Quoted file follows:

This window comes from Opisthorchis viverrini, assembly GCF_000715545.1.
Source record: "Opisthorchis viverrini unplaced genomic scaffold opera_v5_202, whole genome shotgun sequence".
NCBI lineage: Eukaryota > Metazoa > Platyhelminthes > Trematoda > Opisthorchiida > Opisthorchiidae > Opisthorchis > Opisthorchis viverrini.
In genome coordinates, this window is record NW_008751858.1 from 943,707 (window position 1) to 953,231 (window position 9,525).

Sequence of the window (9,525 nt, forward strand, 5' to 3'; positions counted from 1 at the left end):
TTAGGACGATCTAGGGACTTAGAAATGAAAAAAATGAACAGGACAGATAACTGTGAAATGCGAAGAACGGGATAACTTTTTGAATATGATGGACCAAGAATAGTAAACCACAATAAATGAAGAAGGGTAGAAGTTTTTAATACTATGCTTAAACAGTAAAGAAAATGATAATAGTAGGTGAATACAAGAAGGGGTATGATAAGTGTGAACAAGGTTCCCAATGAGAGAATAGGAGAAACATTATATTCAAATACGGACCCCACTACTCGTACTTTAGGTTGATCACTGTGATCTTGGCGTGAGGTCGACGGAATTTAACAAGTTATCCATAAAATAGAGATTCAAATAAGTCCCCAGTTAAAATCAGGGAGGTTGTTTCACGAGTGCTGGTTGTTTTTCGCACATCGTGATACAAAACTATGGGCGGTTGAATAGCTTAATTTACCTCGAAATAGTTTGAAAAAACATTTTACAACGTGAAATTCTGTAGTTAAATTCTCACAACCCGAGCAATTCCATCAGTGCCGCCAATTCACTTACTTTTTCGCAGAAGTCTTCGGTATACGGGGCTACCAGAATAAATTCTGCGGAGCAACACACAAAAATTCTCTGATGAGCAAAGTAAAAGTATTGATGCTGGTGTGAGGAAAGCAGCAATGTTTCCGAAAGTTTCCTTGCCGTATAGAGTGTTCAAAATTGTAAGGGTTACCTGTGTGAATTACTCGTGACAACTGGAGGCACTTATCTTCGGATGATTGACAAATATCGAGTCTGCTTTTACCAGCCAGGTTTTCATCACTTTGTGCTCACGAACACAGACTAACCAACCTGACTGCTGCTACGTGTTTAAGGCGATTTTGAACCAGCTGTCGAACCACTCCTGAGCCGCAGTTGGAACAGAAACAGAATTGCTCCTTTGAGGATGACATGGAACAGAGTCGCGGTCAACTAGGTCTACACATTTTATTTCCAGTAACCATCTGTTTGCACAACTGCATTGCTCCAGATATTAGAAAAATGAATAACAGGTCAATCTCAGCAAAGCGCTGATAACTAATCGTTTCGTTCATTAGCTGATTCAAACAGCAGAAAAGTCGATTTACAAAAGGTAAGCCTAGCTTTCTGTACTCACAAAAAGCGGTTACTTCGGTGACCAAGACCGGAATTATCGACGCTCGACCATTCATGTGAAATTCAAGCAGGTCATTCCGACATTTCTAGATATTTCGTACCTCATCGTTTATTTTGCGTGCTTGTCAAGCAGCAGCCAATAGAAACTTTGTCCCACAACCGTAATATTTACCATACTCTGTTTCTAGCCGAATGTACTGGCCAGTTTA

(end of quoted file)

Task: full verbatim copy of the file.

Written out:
This window comes from Opisthorchis viverrini, assembly GCF_000715545.1.
Source record: "Opisthorchis viverrini unplaced genomic scaffold opera_v5_202, whole genome shotgun sequence".
NCBI lineage: Eukaryota > Metazoa > Platyhelminthes > Trematoda > Opisthorchiida > Opisthorchiidae > Opisthorchis > Opisthorchis viverrini.
In genome coordinates, this window is record NW_008751858.1 from 943,707 (window position 1) to 953,231 (window position 9,525).

Sequence of the window (9,525 nt, forward strand, 5' to 3'; positions counted from 1 at the left end):
TTAGGACGATCTAGGGACTTAGAAATGAAAAAAATGAACAGGACAGATAACTGTGAAATGCGAAGAACGGGATAACTTTTTGAATATGATGGACCAAGAATAGTAAACCACAATAAATGAAGAAGGGTAGAAGTTTTTAATACTATGCTTAAACAGTAAAGAAAATGATAATAGTAGGTGAATACAAGAAGGGGTATGATAAGTGTGAACAAGGTTCCCAATGAGAGAATAGGAGAAACATTATATTCAAATACGGACCCCACTACTCGTACTTTAGGTTGATCACTGTGATCTTGGCGTGAGGTCGACGGAATTTAACAAGTTATCCATAAAATAGAGATTCAAATAAGTCCCCAGTTAAAATCAGGGAGGTTGTTTCACGAGTGCTGGTTGTTTTTCGCACATCGTGATACAAAACTATGGGCGGTTGAATAGCTTAATTTACCTCGAAATAGTTTGAAAAAACATTTTACAACGTGAAATTCTGTAGTTAAATTCTCACAACCCGAGCAATTCCATCAGTGCCGCCAATTCACTTACTTTTTCGCAGAAGTCTTCGGTATACGGGGCTACCAGAATAAATTCTGCGGAGCAACACACAAAAATTCTCTGATGAGCAAAGTAAAAGTATTGATGCTGGTGTGAGGAAAGCAGCAATGTTTCCGAAAGTTTCCTTGCCGTATAGAGTGTTCAAAATTGTAAGGGTTACCTGTGTGAATTACTCGTGACAACTGGAGGCACTTATCTTCGGATGATTGACAAATATCGAGTCTGCTTTTACCAGCCAGGTTTTCATCACTTTGTGCTCACGAACACAGACTAACCAACCTGACTGCTGCTACGTGTTTAAGGCGATTTTGAACCAGCTGTCGAACCACTCCTGAGCCGCAGTTGGAACAGAAACAGAATTGCTCCTTTGAGGATGACATGGAACAGAGTCGCGGTCAACTAGGTCTACACATTTTATTTCCAGTAACCATCTGTTTGCACAACTGCATTGCTCCAGATATTAGAAAAATGAATAACAGGTCAATCTCAGCAAAGCGCTGATAACTAATCGTTTCGTTCATTAGCTGATTCAAACAGCAGAAAAGTCGATTTACAAAAGGTAAGCCTAGCTTTCTGTACTCACAAAAAGCGGTTACTTCGGTGACCAAGACCGGAATTATCGACGCTCGACCATTCATGTGAAATTCAAGCAGGTCATTCCGACATTTCTAGATATTTCGTACCTCATCGTTTATTTTGCGTGCTTGTCAAGCAGCAGCCAATAGAAACTTTGTCCCACAACCGTAATATTTACCATACTCTGTTTCTAGCCGAATGTACTGGCCAGTTTA